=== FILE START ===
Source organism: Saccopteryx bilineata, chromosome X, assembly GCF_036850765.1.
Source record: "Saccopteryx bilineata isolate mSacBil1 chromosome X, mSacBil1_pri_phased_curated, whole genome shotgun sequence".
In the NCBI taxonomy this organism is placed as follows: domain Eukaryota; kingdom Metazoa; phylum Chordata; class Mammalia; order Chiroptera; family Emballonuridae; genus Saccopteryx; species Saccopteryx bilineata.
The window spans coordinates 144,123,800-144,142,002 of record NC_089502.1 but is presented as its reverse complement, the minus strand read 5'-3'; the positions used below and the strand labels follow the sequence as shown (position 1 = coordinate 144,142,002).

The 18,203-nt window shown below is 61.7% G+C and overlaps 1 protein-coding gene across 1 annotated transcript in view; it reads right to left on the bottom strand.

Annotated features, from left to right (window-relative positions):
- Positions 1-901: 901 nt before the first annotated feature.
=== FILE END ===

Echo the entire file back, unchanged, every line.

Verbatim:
Source organism: Saccopteryx bilineata, chromosome X, assembly GCF_036850765.1.
Source record: "Saccopteryx bilineata isolate mSacBil1 chromosome X, mSacBil1_pri_phased_curated, whole genome shotgun sequence".
In the NCBI taxonomy this organism is placed as follows: domain Eukaryota; kingdom Metazoa; phylum Chordata; class Mammalia; order Chiroptera; family Emballonuridae; genus Saccopteryx; species Saccopteryx bilineata.
The window spans coordinates 144,123,800-144,142,002 of record NC_089502.1 but is presented as its reverse complement, the minus strand read 5'-3'; the positions used below and the strand labels follow the sequence as shown (position 1 = coordinate 144,142,002).

The 18,203-nt window shown below is 61.7% G+C and overlaps 1 protein-coding gene across 1 annotated transcript in view; it reads right to left on the bottom strand.

Annotated features, from left to right (window-relative positions):
- Positions 1-901: 901 nt before the first annotated feature.